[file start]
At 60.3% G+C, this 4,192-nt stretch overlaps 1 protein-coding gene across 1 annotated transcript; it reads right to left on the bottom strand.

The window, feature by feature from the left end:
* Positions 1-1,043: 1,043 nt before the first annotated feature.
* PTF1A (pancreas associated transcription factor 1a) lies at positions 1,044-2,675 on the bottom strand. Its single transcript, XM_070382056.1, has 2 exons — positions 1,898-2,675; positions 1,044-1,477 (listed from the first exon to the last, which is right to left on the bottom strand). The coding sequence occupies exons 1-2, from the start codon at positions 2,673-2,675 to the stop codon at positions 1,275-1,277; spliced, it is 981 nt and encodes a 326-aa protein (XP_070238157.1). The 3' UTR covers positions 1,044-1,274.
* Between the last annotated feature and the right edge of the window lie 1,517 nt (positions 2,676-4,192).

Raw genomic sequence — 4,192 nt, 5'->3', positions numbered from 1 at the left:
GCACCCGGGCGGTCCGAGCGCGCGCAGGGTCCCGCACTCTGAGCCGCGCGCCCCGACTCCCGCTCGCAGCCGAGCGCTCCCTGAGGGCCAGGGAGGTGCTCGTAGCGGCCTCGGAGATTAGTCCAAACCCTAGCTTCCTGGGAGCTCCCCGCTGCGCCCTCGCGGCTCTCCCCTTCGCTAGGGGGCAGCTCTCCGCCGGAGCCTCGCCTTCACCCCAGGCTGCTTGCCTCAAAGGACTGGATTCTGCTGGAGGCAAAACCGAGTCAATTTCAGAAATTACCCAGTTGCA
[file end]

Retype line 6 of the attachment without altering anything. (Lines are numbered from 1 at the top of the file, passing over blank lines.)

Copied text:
Raw genomic sequence — 4,192 nt, 5'->3', positions numbered from 1 at the left: